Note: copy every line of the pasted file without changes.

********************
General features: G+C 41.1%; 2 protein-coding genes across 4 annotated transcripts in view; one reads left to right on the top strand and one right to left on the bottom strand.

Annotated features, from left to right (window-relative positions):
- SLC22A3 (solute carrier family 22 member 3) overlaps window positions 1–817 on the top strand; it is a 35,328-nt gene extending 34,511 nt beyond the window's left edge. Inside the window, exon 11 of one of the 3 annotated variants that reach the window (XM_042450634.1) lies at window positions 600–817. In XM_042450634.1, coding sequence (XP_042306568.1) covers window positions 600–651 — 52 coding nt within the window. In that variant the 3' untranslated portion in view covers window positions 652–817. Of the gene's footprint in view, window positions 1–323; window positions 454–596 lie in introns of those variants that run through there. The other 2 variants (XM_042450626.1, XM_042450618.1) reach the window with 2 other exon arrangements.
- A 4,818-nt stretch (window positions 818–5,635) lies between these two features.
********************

General features: G+C 41.1%; 2 protein-coding genes across 4 annotated transcripts in view; one reads left to right on the top strand and one right to left on the bottom strand.

Annotated features, from left to right (window-relative positions):
- SLC22A3 (solute carrier family 22 member 3) overlaps window positions 1–817 on the top strand; it is a 35,328-nt gene extending 34,511 nt beyond the window's left edge. Inside the window, exon 11 of one of the 3 annotated variants that reach the window (XM_042450634.1) lies at window positions 600–817. In XM_042450634.1, coding sequence (XP_042306568.1) covers window positions 600–651 — 52 coding nt within the window. In that variant the 3' untranslated portion in view covers window positions 652–817. Of the gene's footprint in view, window positions 1–323; window positions 454–596 lie in introns of those variants that run through there. The other 2 variants (XM_042450626.1, XM_042450618.1) reach the window with 2 other exon arrangements.
- A 4,818-nt stretch (window positions 818–5,635) lies between these two features.